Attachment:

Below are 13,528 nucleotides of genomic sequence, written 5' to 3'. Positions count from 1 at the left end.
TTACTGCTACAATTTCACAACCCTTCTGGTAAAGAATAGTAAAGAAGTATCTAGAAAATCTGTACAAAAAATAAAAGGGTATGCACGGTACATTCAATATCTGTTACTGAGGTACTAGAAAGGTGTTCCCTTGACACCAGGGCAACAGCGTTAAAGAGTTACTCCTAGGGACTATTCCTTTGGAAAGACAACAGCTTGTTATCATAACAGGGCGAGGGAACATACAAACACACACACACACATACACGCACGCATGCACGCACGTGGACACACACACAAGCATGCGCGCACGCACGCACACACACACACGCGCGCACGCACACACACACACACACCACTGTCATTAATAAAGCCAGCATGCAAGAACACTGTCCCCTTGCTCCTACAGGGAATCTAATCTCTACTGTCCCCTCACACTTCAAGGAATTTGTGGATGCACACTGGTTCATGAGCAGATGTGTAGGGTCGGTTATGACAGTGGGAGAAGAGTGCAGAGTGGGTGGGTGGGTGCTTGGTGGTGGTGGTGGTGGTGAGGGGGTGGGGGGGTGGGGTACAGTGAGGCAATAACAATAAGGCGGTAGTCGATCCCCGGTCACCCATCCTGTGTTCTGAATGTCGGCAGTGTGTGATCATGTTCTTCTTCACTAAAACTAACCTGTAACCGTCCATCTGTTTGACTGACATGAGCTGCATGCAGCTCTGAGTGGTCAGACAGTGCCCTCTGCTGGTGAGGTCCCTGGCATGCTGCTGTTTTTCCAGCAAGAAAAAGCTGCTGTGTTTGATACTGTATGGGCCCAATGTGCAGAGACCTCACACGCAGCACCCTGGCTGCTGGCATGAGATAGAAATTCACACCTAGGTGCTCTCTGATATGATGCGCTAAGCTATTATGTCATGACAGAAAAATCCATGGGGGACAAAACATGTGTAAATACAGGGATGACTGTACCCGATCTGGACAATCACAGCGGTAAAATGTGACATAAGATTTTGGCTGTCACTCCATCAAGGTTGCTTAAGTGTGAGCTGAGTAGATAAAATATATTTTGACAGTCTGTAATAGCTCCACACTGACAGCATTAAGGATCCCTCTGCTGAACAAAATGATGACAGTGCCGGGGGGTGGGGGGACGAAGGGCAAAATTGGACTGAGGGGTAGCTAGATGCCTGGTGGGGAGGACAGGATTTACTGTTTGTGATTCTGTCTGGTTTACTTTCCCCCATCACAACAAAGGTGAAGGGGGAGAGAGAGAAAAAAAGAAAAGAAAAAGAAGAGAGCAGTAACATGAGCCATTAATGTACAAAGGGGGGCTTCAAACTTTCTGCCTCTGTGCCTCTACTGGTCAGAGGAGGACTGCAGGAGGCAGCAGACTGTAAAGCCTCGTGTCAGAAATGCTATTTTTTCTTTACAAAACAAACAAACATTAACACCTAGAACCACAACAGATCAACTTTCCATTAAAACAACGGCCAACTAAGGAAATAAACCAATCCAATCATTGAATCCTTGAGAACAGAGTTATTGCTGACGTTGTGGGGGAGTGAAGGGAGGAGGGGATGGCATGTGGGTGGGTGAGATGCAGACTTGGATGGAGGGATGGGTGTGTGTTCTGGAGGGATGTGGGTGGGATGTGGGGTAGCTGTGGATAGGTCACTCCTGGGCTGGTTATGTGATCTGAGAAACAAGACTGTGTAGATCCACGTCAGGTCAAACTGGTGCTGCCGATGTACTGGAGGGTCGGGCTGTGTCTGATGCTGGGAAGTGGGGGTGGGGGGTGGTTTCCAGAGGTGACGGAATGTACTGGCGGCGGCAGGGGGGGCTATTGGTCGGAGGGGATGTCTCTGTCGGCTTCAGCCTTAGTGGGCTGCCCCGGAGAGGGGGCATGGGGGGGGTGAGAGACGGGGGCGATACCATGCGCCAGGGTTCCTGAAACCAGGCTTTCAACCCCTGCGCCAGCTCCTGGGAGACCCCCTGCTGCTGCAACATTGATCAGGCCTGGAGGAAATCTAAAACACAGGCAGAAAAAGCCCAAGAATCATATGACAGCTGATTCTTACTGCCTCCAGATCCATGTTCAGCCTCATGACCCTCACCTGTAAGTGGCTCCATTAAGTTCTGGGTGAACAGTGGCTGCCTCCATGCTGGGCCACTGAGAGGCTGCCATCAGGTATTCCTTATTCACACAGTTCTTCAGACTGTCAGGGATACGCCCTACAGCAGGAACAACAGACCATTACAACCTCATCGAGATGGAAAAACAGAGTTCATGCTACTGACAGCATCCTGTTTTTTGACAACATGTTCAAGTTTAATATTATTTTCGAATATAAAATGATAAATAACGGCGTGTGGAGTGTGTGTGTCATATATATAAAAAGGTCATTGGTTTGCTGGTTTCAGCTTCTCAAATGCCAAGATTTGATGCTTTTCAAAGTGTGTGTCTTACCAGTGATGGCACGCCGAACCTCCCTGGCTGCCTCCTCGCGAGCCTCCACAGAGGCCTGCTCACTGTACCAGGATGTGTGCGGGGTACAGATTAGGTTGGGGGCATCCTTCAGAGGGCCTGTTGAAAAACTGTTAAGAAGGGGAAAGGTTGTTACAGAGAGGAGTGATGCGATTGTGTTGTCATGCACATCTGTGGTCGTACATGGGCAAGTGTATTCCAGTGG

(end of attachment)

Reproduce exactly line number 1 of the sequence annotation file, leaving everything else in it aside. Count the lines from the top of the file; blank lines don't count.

Below are 13,528 nucleotides of genomic sequence, written 5' to 3'. Positions count from 1 at the left end.